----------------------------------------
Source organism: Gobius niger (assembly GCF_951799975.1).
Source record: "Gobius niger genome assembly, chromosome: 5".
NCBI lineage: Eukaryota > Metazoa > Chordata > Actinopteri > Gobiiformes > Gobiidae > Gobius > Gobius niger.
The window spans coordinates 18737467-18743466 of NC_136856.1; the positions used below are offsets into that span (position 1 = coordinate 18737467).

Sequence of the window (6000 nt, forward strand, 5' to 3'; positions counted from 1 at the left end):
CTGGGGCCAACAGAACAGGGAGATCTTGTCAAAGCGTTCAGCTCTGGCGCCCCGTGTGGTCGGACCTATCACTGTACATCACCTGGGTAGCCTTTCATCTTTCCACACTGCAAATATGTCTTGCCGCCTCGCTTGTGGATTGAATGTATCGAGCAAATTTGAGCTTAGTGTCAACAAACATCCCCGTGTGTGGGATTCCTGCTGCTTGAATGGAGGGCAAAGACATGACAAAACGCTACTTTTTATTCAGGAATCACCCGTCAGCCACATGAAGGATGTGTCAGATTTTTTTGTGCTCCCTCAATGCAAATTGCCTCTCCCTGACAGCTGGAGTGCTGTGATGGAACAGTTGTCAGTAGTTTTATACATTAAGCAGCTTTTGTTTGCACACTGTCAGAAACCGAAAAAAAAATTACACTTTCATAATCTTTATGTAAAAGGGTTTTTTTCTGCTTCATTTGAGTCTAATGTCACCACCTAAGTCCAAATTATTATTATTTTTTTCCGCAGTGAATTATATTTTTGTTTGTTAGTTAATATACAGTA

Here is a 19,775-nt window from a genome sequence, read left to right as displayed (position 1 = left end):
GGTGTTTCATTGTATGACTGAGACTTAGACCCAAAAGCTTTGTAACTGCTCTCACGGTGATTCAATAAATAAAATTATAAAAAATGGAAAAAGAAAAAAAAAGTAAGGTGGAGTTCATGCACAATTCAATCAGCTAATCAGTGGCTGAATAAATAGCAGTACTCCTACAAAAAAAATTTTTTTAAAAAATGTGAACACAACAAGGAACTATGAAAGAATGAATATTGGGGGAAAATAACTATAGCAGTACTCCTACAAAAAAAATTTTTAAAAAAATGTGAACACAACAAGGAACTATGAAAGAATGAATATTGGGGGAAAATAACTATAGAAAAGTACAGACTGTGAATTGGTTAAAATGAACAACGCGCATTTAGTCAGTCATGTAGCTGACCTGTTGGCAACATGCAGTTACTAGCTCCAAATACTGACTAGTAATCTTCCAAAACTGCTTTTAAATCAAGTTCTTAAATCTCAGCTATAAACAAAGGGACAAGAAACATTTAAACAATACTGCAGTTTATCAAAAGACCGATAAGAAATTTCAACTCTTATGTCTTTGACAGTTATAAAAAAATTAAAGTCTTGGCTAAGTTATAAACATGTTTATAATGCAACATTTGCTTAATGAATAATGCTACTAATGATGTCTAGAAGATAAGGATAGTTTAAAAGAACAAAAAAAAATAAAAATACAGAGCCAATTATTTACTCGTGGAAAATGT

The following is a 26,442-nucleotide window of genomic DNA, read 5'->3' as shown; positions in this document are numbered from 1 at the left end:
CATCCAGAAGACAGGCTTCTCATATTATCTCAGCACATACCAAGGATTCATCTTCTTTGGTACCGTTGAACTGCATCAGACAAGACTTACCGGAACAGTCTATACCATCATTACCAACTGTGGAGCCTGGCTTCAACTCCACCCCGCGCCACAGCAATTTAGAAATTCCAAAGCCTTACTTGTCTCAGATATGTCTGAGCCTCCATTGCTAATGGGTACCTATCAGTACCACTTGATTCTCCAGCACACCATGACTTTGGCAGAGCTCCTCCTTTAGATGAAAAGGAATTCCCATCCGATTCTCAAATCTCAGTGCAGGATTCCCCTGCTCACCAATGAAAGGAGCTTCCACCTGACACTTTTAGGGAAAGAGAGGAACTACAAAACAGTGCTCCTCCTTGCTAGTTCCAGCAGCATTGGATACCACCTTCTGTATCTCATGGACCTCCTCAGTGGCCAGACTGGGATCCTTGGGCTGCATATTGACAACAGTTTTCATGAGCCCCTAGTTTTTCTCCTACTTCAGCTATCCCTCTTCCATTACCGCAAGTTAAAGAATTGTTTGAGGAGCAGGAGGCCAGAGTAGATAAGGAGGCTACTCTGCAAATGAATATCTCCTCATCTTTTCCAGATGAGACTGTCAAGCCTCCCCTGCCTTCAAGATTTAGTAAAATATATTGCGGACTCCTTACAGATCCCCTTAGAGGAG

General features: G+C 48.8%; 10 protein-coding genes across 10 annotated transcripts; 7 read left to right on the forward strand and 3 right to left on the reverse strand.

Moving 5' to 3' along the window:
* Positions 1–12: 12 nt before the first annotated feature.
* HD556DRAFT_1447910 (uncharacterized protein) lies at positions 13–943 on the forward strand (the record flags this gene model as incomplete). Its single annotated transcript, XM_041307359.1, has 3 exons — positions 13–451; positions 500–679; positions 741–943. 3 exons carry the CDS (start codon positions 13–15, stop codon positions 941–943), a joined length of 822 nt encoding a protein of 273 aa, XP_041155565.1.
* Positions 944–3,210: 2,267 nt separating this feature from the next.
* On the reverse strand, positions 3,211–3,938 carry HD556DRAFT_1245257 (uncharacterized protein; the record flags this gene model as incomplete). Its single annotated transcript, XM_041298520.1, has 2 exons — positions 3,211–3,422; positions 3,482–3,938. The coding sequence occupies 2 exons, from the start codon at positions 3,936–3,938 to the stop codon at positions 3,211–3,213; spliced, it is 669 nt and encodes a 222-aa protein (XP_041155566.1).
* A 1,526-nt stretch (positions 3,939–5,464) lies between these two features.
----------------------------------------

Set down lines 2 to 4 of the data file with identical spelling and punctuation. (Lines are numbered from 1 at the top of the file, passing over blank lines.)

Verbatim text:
Source record: "Gobius niger genome assembly, chromosome: 5".
NCBI lineage: Eukaryota > Metazoa > Chordata > Actinopteri > Gobiiformes > Gobiidae > Gobius > Gobius niger.
The window spans coordinates 18737467-18743466 of NC_136856.1; the positions used below are offsets into that span (position 1 = coordinate 18737467).